The Greatest Difficulties that Can Arise When Studying Medicine Abroad

Much like any other profession, you can master medical specializations while studying abroad. And people do it despite the difficulties of getting into such programs. In the US, for example, 3% of medical students come from other countries.


However, studying medicine abroad is as difficult as finding a program that will fit you in. International students can face many challenges, which are not easy to overcome.


What challenges?


Take a look.

1.   Language Barrier

Studying medicine doesn’t only mean being good at biology, chemistry, physics, and math. It is also about your ability to operate very specific terminology. And, if your knowledge of the language of the country where you’re going to is shaky, consider improving it first.


The reason is simple – you won’t have enough time to learn the language when your classes start. You will spend so much time studying for lectures and seminars that you will hardly have time to sleep. But such is the life of a medical student.


So, before you make any plans to study abroad, make sure you master the language. The best way to do it is to get yourself a native speaker. It’s not that expensive – for example, on Preply, you can find Portuguese tutors for as low as $5 an hour:


Why should you go for a native speaker?


You need someone who doesn’t just know the language and culture very well, but who also understands the medical and educational systems of the country you’re going to. This way, you will have a connection to keep in contact with if you encounter misunderstandings.

2.   No Shadowing Period

A shadowing period is a time you get at a potential workplace to go around observing doctors, nurses, and other medical staff and gaining valuable knowledge from it. Shadowing is essential in any job that requires a learning curve.


Unfortunately, not all medical programs can provide that. For instance, in the 2017 research, surveyed medical students in the UK shared that the lack of a shadowing period was one of the disadvantages of becoming a medical practitioner there.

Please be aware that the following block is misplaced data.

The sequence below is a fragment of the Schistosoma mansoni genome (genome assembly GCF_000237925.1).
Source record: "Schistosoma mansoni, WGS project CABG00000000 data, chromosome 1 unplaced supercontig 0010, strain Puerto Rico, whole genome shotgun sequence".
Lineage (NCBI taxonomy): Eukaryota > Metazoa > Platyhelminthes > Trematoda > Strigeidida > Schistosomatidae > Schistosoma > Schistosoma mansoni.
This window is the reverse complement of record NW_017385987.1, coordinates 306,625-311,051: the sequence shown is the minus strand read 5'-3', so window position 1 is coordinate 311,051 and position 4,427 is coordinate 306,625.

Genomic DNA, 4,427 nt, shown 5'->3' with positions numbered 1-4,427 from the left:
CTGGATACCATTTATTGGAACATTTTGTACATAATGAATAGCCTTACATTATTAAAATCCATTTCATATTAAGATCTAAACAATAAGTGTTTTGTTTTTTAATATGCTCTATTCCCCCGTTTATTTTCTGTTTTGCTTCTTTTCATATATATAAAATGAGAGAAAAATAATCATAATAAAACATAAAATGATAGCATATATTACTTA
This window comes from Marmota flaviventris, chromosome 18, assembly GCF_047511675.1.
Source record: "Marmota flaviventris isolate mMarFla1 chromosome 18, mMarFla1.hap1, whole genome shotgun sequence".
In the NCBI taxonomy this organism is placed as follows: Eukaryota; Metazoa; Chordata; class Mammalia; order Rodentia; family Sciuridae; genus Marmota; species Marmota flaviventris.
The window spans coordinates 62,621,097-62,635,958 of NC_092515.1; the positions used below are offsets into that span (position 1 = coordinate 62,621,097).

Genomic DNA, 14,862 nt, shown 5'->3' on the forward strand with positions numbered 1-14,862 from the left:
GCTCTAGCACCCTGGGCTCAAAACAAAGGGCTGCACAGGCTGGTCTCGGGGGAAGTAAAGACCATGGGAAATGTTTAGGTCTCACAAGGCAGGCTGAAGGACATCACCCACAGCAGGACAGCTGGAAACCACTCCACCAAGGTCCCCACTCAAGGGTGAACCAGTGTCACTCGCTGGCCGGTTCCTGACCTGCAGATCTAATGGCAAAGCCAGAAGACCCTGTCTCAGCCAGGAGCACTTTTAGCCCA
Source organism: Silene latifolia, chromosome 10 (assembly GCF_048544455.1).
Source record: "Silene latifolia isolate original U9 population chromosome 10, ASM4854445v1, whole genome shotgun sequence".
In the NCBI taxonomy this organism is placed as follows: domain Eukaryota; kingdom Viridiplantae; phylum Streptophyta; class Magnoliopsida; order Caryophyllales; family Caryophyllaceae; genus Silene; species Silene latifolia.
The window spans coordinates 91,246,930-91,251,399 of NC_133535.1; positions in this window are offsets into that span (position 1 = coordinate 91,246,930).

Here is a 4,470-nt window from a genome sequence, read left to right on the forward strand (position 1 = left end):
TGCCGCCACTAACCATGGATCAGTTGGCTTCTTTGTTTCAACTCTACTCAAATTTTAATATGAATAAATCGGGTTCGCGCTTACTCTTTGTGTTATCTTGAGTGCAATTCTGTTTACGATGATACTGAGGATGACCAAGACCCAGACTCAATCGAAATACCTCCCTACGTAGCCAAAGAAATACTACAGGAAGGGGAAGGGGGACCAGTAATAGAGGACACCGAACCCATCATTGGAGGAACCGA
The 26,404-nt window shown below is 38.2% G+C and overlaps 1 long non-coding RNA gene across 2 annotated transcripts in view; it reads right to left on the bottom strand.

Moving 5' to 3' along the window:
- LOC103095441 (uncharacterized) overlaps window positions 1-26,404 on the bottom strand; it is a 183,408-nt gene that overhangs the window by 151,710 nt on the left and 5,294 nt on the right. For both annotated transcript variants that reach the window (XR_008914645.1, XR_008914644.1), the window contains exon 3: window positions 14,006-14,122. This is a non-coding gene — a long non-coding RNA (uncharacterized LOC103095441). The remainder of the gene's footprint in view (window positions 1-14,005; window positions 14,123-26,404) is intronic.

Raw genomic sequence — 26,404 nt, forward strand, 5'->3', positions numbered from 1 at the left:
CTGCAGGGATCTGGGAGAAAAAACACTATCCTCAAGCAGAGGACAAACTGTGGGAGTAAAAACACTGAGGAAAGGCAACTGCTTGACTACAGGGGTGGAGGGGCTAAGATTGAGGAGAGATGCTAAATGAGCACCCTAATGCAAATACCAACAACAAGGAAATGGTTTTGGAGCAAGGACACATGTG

So, before you apply for a program, do your research. Find whether you’ll have access to internships with shadowing periods and other opportunities to apply your knowledge in practice.

3.   Pressure During Exam Weeks

Medical school is stressful. A study that surveyed medical students around the Middle East has revealed most of them experienced severe stress and even considered leaving the studies altogether.


Since you will be responsible for saving people’s lives, you can’t take your education carelessly. The exam weeks will be the most challenging – even to get a simple pass, you will have to study tirelessly.


The worst part is that you will hardly have any support system. So, if you’re not ready for such stress, reconsider your choice of studying medicine. Or, think about going to a local college or university.

4.   Expensive Courses

Some colleges and universities abroad offer additional courses to students who want to further their education. Such courses aren’t necessary to attend to get a diploma, but they can be really helpful in your future career.


For instance, a workshop about AI in healthcare can give you valuable knowledge and advance your career path, especially if you want to be a surgeon. Adding such qualifications to your CV will help you stand out in the job market.


That said, such courses can be very expensive. For instance, a course on AI in healthcare services at MIT costs $2,800. So, consider such expenses before enrolling in a medical school and put some money aside to be able to get extra skills and expand your knowledge.

Over to You

These are only a few examples of difficulties a medical student can encounter when studying abroad. Of course, there are other problems, like difficulties to adapt, ethical differences, etc. You need to be mentally and emotionally ready for the lack of moral support as well, as your parents and friends will be far away from you.


But no worries, all these challenges are manageable. Every college and university has a department helping international students adjust and get everything they need to keep up with the studies. So, it would be wise to contact this department before you set off to start your studies – they will help you prepare everything you need to start your first semester stress-free.


Article written by Ryan Pell

Ryan is a passionate blogger and writer who likes sharing his thoughts. He works as a content editor and internet researcher and likes to travel and explore new countries.


Disclaimer: The viewpoint expressed in this article is the opinion of the author and is not necessarily the viewpoint of the owners or employees at Healthcare Staffing Innovations, LLC.